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Ink That Thinks: Researchers Work on Health-Monitoring Tattoos

Worried you might be dehydrated? Need to monitor your glucose levels? In the future, you may be able to monitor these and other health conditions by checking the color of your tattoo. Researchers at Harvard Medical School and MIT’s Media Lab working on a project they’ve dubbed “Dermal Abyss” paired biosensitive inks with traditional tattoo artistry to take wearable technology to the next level.

Ink That Thinks: Researchers Work on Health-Monitoring Tattoos

Ali Yetisen, a postdoctoral fellow at Harvard Medical School, says biosensors incorporated directly on the skin could overcome some of the current drawbacks of wearable tech, such as short battery life or the need for wireless connectivity. “We wanted to go beyond what is available through wearables today,” he said in a story on Harvard’s official news site.

The tattoo inks change color based on the chemistry of the body’s interstitial fluid. One ink they developed changes from green to brown as glucose concentration increases. Another green ink researchers developed is viewable under blue light and grows more intense as sodium concentration rises, an indicator of dehydration. The researchers tattooed the inks onto segments of pig skin to test them.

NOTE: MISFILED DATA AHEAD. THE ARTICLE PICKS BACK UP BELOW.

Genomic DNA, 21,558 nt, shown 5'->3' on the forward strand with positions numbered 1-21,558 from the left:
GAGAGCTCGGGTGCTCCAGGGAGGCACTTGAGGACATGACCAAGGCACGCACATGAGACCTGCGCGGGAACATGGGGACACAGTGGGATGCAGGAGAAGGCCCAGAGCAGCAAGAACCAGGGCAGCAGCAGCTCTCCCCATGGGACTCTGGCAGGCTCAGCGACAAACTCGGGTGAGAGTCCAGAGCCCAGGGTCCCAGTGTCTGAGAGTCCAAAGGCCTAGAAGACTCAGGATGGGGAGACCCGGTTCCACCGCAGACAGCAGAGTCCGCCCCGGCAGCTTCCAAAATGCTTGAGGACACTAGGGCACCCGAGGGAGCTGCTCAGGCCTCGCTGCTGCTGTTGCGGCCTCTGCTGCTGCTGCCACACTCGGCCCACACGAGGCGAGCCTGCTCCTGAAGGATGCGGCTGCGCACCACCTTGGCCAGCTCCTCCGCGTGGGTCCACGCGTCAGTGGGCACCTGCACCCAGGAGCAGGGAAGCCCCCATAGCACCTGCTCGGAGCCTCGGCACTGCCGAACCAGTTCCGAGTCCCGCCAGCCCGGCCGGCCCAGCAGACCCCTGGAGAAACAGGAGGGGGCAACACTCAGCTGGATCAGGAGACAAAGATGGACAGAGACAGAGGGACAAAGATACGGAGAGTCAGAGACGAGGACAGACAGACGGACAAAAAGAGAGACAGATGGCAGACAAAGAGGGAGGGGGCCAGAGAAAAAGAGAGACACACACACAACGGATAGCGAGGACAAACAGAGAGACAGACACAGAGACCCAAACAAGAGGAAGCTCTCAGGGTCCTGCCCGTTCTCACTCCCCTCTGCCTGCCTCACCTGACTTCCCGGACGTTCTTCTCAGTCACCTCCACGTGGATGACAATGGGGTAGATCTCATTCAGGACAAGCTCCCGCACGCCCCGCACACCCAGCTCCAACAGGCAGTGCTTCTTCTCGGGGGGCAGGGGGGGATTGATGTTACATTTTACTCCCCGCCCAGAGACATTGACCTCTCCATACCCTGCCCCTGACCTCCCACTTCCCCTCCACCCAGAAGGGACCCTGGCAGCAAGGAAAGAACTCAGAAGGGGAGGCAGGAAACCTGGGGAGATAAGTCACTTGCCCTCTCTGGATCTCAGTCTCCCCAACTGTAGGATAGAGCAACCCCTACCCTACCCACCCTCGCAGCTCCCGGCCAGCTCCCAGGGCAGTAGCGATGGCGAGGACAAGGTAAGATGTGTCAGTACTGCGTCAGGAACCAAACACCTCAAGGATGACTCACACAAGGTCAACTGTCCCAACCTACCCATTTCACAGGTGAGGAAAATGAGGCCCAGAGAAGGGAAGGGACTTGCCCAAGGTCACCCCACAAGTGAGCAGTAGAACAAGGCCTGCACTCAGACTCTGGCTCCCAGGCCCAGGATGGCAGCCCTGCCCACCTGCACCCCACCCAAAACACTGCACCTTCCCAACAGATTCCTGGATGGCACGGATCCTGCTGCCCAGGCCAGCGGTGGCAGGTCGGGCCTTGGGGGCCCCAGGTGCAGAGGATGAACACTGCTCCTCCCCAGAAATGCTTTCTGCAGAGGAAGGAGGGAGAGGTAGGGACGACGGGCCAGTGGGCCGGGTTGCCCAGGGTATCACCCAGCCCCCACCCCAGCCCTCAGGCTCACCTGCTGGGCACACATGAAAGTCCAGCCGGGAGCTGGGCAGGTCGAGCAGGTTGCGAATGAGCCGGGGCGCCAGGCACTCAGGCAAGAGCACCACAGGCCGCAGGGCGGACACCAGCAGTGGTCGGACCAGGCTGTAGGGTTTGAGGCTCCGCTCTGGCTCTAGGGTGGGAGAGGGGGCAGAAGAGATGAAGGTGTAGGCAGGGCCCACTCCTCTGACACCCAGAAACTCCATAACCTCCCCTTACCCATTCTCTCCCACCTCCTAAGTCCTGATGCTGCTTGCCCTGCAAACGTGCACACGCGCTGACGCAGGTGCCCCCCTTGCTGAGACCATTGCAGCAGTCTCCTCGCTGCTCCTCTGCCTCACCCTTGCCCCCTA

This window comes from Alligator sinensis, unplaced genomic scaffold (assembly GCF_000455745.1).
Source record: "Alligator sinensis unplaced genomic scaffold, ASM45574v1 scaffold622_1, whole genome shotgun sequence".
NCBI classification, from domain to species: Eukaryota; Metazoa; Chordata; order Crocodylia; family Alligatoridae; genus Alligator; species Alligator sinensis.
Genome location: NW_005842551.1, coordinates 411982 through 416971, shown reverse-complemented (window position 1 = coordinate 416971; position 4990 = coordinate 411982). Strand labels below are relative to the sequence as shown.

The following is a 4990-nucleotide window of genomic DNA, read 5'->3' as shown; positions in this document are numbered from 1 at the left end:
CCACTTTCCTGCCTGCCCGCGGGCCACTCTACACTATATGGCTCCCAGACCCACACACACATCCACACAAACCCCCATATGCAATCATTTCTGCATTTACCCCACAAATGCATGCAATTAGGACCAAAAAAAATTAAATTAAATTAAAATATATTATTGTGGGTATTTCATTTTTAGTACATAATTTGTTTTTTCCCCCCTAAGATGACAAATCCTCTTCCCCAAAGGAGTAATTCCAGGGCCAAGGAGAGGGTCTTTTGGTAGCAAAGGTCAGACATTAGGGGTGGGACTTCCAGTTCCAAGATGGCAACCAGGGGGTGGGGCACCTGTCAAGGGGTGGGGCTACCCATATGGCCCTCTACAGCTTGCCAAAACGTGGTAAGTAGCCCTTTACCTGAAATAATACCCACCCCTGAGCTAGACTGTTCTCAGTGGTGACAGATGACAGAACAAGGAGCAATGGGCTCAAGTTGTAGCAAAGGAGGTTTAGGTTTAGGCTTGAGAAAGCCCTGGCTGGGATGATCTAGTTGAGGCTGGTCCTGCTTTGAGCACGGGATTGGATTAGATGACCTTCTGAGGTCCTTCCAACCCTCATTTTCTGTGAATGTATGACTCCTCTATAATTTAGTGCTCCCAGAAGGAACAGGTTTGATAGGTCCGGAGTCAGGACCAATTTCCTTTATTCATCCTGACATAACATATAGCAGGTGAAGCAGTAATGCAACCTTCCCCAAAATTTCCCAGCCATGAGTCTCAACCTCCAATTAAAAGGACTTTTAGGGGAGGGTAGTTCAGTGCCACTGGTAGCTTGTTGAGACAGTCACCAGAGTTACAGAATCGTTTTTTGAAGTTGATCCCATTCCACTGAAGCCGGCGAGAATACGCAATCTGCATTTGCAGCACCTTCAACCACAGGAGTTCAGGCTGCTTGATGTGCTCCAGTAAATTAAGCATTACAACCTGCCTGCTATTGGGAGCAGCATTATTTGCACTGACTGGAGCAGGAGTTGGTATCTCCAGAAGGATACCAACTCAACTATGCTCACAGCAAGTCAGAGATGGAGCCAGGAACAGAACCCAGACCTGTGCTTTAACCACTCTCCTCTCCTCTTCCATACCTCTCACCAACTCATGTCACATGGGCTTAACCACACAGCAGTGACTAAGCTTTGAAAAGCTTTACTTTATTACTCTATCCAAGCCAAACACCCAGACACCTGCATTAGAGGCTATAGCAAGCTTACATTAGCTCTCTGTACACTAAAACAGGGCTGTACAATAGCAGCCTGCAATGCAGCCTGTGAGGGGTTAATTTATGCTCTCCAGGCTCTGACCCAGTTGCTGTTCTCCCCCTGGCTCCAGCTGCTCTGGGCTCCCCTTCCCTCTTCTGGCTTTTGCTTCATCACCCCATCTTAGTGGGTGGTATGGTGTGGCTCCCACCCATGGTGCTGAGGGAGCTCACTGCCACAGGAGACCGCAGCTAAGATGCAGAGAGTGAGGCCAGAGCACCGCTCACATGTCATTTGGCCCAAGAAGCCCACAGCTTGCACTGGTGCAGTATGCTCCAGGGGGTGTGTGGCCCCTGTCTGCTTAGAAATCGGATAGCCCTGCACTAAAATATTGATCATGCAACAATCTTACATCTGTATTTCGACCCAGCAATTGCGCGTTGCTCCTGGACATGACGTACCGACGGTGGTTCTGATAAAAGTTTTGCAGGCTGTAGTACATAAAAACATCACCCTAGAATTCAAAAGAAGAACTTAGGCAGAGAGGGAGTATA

Nan Jiang, another postdoctoral fellow at Harvard Medical, says the project was a proof of concept, and further refinements would be needed to ensure the ink doesn’t fade or spread into surrounding tissue. Once the kinks are worked out, the inks could be used in long-lasting tattoos for chronic conditions or temporary designs for short-term monitoring, Yetisen says. They could even be invisible, readable under certain types of light.

Jiang admits the project raises questions about ethical issues about whether people would be willing to have their health information displayed on their skin, but spurring such discussions was part of the point of the project. “The purpose of the work is to light the imagination of biotechnologists and stimulate public support for such efforts,” she says. “These questions of how technology impacts our lives must be considered as carefully as the design of the molecular sensors patients may someday carry embedded in their skin.”

This isn’t the first time technology has been infused into tattoos. Last year, researchers at MIT’s Media Lab created stylish metallic temporary tattoos that transform the wearer’s arm into a touchpad controller.

To learn more about the Dermal Abyss project, check out the video below.